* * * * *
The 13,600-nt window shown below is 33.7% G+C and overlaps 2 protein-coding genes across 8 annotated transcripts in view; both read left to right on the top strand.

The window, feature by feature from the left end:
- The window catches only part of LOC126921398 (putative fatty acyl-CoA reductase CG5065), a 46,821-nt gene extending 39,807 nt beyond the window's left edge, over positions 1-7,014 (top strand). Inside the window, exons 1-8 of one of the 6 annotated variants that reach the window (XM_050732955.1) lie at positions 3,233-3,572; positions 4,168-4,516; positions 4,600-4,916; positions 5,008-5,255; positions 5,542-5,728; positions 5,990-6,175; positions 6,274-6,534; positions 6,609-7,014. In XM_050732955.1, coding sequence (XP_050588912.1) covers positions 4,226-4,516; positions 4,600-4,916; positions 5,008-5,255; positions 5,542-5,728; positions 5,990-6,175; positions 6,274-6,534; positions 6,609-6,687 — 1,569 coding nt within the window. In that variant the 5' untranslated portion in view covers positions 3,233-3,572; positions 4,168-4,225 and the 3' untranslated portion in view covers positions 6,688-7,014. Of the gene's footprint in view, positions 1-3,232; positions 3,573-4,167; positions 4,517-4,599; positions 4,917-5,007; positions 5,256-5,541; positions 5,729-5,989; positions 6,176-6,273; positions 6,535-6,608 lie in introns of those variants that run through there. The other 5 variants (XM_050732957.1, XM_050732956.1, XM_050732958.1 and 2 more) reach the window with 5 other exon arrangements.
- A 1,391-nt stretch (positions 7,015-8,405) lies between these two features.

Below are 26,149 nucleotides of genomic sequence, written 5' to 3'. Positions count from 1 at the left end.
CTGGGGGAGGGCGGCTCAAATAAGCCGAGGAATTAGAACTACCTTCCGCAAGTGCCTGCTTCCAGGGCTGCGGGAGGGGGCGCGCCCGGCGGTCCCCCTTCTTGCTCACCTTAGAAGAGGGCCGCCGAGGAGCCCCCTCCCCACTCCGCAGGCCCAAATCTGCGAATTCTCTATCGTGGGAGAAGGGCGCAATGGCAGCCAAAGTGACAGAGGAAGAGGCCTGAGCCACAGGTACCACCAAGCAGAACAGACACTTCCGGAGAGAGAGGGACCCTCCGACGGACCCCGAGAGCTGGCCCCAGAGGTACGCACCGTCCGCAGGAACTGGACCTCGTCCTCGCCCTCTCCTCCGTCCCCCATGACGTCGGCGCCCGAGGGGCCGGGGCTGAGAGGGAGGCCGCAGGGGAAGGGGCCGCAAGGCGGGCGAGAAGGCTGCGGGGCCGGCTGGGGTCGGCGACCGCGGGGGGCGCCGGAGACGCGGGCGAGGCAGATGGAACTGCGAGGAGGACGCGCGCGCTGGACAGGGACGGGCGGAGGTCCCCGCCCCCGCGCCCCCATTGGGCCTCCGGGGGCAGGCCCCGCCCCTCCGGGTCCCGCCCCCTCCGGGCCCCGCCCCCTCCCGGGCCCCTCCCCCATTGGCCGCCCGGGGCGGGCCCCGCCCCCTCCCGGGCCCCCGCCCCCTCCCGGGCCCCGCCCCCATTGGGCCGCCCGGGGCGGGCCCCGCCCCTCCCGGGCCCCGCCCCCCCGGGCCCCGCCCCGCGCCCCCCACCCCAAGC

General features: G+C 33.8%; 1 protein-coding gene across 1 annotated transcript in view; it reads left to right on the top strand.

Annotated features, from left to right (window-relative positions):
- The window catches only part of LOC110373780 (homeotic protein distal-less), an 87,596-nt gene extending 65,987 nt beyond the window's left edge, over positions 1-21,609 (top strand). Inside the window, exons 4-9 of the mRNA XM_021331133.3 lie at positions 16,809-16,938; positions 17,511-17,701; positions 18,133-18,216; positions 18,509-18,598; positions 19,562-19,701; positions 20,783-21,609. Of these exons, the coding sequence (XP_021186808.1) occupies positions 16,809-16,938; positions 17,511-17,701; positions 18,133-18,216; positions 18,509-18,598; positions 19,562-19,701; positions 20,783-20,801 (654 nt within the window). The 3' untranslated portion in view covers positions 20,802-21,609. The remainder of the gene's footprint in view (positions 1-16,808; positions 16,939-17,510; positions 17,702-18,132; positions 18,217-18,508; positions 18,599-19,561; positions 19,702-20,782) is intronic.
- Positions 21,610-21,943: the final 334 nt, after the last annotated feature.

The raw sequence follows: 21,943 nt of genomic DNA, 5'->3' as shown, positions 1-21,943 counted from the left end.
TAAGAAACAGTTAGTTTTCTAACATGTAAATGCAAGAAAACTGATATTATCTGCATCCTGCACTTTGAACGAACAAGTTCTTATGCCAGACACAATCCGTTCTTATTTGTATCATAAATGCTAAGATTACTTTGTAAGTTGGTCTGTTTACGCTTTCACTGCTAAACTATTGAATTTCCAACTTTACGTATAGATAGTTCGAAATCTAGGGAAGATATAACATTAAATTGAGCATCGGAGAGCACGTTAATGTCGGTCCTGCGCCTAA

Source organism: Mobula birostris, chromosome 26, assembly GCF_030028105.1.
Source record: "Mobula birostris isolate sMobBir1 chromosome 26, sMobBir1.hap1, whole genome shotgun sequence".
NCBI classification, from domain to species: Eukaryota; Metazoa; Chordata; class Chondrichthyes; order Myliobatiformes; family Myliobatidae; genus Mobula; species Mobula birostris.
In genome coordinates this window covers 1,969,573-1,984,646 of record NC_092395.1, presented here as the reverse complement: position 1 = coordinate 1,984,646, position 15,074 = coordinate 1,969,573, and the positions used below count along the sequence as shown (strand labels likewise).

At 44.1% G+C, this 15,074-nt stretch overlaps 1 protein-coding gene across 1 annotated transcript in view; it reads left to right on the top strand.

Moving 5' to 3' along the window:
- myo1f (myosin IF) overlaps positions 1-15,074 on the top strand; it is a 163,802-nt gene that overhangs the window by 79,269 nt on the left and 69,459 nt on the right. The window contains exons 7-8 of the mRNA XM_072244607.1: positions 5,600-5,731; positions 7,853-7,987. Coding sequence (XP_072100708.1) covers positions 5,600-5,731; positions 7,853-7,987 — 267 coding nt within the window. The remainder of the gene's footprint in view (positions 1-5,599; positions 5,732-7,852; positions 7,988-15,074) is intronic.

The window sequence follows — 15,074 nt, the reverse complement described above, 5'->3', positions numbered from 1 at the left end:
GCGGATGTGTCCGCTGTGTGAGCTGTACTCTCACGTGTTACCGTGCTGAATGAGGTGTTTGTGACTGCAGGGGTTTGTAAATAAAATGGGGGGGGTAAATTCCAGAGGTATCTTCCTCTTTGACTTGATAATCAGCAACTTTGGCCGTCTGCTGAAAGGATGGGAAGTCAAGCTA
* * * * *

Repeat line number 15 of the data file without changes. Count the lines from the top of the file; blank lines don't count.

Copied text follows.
NCBI classification, from domain to species: Eukaryota; Metazoa; Chordata; class Chondrichthyes; order Myliobatiformes; family Myliobatidae; genus Mobula; species Mobula birostris.